Please, Kālāmas, don’t go by oral transmission, don’t go by lineage, don’t go by testament, don’t go by canonical authority, don’t rely on logic, don’t rely on inference, don’t go by reasoned contemplation, don’t go by the acceptance of a view after consideration, don’t go by the appearance of competence, and don’t think ‘The ascetic is our respected teacher.’ But when you know for yourselves: ‘These things are unskillful, blameworthy, criticized by sensible people, and when you undertake them, they lead to harm and suffering’, then you should give them up. 
Kālāmas, do not go by hearsay. Do not go by tradition. Do not go by what seems appropriate. Do not go by scriptural authority. Do not go by thought. Do not go by inference. Do not go by logic. Do not go by personal preference. Do not go by a teacher‘s semblance of competence. Do not go by the thought ‘This contemplative is our teacher.’ Instead, Kālāmas, when you know for yourself, ‘These phenomena are unwholesome, blameworthy, condemned by the wise; when committed to, they lead to harm and suffering,’ then abandon them. 
F. L. Woodward:
Now look you, Kalamas. Be ye not misled by report or tradition or hearsay. Be not misled by proficiency in the collections, nor by mere logic or inference, nor after considering reasons, nor after reflection on and approval of some theory, nor because it fits becoming, nor out of respect for a ecluse (who holds it). But, Kalamas, when you know for yourselves: These things are unprofitable, theses things are blameworthy, theses things are censured by the intelligent; these things, when preformed and undertaken, conduce to loss and sorrow, – then indeed do ye reject them, Kalamas. 
Kalamas, you should not go along with something because of what you have been told, because of authority, because of tradition, because of accordance with scripture, on the grounds of reason, on the groubds of logic, because of analytical thought, because of abstract theoretical pondering, because of the appearance of the speaker, or because some ascetic is your teacher. When you know for yourselves that particular qualities are unwholesome, blameworthy, censured by the wise, and lead to harm and suffering when taken on and pursued, then you should give them up, Kalamas. 
Do not go, you Kālāmas, by what you have heard said, nor by what has been transmitted [by a tradition], nor by the general consensus, nor by what has been handed down in a collection of texts, nor on the basis of logical reasoning, nor on the basis of inference, nor by reflection on appearances, nor by agreement after pondering views, nor by what seems probable, nor by [the thought:] ‘The samaṇa is our revered teacher’. Whenever, Kālāmas, you know for yourselves: ‘These dhammas are akusala, these dhammas are sāvajja, these dhammas are censured by the wise, these dhammas, when undertaken and carried out, lead to harm and dukkha’, then, Kālāmas, you should abandon them. 
Come, Kalamas. Do not go by revelation; do not go by tradition; do not go by hearsay; do not go on the authority of sacred texts; do not go on the grounds of pure logic; do not go by a view that seems rational; do not go by reflecting on mere appearances; do not go along with a considered view because you agree with it; do not go along on the grounds that the person is competent; do not go along (thinking ) ‘because the recluse is our teacher.’ Kalamas, when you know for yourselves: These are wholesome; these things are not blameworthy; these things are praised by the wise; undertaken and observed, these things lead to benefit and happiness, having undertaken them, abide in them.” 
Come, O Kalamas, don’t accept anything from mere hearsay, or from what you have been told, or because it is mentioned in sacred teachings, or because of logic merely, or because of its method, or in consideration of plausible reasoning, or by tolerating views based on speculation, or because of its appearance of possibility and because “our teacher is venerable”. But when you, Kalamas, realize by yourselves that views are unwholesome, faulty, censored by the wise and that they lead yo harm and misery when practiced and observed, then, Kalamas, you should reject them.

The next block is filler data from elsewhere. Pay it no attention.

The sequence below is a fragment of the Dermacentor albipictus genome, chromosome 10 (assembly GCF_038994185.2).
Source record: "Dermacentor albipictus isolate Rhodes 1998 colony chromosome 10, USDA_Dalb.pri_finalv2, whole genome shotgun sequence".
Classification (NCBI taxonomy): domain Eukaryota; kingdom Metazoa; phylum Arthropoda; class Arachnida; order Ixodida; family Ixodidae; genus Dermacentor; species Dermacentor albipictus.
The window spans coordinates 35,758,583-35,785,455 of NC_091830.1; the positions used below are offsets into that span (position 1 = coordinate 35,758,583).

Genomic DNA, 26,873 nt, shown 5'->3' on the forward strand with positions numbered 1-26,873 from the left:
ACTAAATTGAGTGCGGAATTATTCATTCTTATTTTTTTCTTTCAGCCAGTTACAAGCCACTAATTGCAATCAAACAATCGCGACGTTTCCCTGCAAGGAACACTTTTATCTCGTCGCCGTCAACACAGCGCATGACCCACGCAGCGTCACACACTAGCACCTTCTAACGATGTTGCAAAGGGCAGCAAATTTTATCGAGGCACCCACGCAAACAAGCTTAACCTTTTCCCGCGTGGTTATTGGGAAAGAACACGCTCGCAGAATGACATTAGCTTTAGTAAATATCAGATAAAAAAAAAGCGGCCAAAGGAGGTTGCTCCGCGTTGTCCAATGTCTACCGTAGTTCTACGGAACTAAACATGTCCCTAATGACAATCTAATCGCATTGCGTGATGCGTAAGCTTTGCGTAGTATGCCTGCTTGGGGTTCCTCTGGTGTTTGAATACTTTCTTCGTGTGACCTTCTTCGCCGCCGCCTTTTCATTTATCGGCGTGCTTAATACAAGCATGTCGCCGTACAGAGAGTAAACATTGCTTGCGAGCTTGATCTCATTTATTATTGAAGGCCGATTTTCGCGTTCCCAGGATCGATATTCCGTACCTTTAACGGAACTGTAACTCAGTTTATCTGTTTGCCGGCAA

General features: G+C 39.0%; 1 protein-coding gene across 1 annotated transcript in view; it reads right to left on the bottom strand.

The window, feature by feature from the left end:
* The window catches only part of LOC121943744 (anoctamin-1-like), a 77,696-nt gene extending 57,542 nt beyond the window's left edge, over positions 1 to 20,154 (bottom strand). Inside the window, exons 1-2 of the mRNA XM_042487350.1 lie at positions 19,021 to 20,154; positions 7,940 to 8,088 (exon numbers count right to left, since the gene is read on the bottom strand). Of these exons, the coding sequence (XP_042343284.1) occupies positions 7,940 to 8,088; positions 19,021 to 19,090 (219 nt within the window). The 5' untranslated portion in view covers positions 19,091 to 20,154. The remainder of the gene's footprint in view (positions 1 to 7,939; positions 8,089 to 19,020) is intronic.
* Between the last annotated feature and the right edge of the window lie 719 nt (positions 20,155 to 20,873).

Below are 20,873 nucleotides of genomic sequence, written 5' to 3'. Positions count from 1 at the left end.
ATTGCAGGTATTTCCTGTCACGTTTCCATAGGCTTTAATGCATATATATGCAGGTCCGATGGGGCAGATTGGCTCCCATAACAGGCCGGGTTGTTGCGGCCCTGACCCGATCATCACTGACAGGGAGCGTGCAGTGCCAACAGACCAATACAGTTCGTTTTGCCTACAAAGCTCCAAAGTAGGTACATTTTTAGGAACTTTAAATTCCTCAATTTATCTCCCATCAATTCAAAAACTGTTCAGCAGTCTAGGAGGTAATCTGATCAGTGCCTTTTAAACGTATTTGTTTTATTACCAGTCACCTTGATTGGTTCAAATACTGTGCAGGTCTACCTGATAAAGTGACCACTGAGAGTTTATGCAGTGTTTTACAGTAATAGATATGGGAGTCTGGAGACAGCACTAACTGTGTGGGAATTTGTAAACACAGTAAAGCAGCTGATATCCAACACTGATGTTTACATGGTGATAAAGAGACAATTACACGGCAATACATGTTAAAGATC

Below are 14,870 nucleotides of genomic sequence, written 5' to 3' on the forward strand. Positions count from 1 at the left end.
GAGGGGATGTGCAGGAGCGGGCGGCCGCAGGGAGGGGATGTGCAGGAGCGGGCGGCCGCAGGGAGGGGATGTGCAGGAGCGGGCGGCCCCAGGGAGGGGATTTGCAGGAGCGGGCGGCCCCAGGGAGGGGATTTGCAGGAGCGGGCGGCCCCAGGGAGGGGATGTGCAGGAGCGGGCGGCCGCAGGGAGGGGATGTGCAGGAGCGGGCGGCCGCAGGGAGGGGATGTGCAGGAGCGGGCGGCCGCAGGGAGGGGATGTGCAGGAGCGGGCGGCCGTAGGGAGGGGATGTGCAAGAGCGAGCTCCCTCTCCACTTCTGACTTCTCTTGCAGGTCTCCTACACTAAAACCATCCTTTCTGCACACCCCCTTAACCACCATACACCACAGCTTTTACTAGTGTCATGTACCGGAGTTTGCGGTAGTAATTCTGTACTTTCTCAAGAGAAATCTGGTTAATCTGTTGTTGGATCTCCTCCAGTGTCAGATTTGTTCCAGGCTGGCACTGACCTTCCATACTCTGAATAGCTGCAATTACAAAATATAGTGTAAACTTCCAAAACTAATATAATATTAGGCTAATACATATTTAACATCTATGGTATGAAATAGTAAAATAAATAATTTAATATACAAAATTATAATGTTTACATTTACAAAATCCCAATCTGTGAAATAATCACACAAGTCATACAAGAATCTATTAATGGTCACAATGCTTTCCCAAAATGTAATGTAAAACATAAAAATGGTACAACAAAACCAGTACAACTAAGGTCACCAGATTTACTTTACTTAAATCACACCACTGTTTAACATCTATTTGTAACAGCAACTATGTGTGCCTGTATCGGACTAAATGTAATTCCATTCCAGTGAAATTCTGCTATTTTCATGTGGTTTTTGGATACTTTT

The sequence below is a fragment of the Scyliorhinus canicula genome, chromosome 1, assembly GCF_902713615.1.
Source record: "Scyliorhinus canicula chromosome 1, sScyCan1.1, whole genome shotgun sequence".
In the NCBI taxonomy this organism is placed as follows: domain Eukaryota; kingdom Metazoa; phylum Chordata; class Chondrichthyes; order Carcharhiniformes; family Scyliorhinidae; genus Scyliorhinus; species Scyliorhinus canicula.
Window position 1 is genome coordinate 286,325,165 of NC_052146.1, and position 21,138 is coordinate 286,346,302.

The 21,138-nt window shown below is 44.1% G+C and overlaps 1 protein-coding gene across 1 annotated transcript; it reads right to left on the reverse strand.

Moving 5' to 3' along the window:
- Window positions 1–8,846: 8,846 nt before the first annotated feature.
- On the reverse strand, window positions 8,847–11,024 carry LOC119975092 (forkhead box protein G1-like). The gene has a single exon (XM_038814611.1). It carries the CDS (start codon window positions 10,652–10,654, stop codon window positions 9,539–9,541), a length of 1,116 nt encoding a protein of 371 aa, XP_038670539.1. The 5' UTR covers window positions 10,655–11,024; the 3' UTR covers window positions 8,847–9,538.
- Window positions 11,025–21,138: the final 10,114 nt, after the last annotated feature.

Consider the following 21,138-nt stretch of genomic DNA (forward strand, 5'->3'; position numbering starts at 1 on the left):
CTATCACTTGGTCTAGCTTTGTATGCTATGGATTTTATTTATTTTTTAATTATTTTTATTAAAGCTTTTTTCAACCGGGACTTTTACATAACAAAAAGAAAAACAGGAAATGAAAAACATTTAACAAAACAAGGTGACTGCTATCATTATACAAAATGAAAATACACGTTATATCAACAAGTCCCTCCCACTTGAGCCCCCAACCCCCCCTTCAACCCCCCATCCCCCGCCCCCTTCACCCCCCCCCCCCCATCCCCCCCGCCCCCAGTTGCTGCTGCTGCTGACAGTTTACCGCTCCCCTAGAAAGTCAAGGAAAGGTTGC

Jay N. Forrest:
Come, Kālāmas. Do not go by what you have been told, by tradition, by common opinion, by a collection of scripture, by doubtful reasoning, by a method of reasoning, by consideration of external appearance, by a view one prefers after reflection, by the appearance of competence [of the teacher], and do not think ‘The Śramaṇa is our respected teacher.’ But when you know for yourselves: ‘These things are unwholesome, blameworthy, criticized by the wise, and when you undertake them, they lead to harm and suffering’, then you should give them up. 
Note on takkahetu
I find it interesting the way takkahetu is translated. It is the combination of takka meaning “doubt; a doubtful view” and hetu meaning “cause, reason, or condition” (PTS Pali English Dictionary). Did the Buddha really mean that we shouldn’t go “by logical reasoning” (Bodhi)? Isn’t what he is doing in this discourse logical reasoning? Of course it is.
Now it is true that the Buddha is saying that the ultimate judge of a teaching is in its actual results. But we arrive at this conclusion through logical reasoning. This is why I translated it, “Do not go… by doubtful reasoning.” Remember takkahetu is two words, takka meaning “doubtful” and hetu meaning “reason.”
1. Bhikkhu Bodhi, “Kesaputtiya.” Sutta Central. 2012.
2. Thanissaro Bhikkhu, Kalama Sutta. Access to Insight (BCBS Edition), 30 November 2013
3. Soma Thera, “Kalama Sutta.” Access to Insight (BCBS Edition), 30 November 2013
4. Alfred Bloom, Kalama Sutta. Shin Dharma Net.
5. Narada Mahathera. The Buddha and His Teachings. 4th ed. Kuala Lumpur: Buddhist Missionary Society, 1988, 284-85. http://oaks.nvg.org/kalama.html
6. Anguttara-nikaya, ed. Devamitta Thera (Colombo, 1929) as quoted in What the Buddha Taught by Walpola Rahula, 2-3.
7. Piya Tan, Kesaputtiya Sutta. dharmadana.org, 2011.
8. Jayarava, Talking to the Kālāmas, Jayarava.org, Feb 2011.
9. Bhikkhu Sujato, With the Kālāmas of Kesamutta. Sutta Central. 2018.
10. Suddhāso Bhikkhu, The Discourse to the People of Kālāma. Sutta Central. 2017.
11. F. L. Woodward, The Book of the Gradual Sayings (Anguttara-Nikaya) or More-Numbered Suttas, vol. 1. 171-172.
12. Rupert Gethin. Sayings of the Buddha. Oxford University Press, 2008. Page 252.
13. 3. Anonymous Autodidact. Kesamutti [aka Kālāmā] Sutta. Buddha Vacana.
14. Anonymous. The Kalama Sutra. Buddhism.org. Orginal source is unknown.
15. David Maurice. The Lion’s Roar. The Citadel Press, 1967. Page 61.
16. Jay N. Forrest. Kalama Sutta, Version 1.0. JayForrest.org. 2022.